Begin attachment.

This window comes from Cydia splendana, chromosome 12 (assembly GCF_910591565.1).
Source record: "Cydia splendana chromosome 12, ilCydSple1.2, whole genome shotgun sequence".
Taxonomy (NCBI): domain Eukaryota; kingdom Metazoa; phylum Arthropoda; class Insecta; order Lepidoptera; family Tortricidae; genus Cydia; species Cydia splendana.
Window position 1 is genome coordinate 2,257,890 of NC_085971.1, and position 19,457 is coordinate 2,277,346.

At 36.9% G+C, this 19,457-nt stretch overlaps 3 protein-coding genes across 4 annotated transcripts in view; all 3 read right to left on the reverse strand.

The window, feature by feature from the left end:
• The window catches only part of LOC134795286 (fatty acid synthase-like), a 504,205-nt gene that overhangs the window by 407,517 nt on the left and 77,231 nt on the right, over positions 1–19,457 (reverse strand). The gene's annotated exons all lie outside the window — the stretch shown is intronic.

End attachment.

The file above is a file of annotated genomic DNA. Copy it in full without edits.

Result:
This window comes from Cydia splendana, chromosome 12 (assembly GCF_910591565.1).
Source record: "Cydia splendana chromosome 12, ilCydSple1.2, whole genome shotgun sequence".
Taxonomy (NCBI): domain Eukaryota; kingdom Metazoa; phylum Arthropoda; class Insecta; order Lepidoptera; family Tortricidae; genus Cydia; species Cydia splendana.
Window position 1 is genome coordinate 2,257,890 of NC_085971.1, and position 19,457 is coordinate 2,277,346.

At 36.9% G+C, this 19,457-nt stretch overlaps 3 protein-coding genes across 4 annotated transcripts in view; all 3 read right to left on the reverse strand.

The window, feature by feature from the left end:
• The window catches only part of LOC134795286 (fatty acid synthase-like), a 504,205-nt gene that overhangs the window by 407,517 nt on the left and 77,231 nt on the right, over positions 1–19,457 (reverse strand). The gene's annotated exons all lie outside the window — the stretch shown is intronic.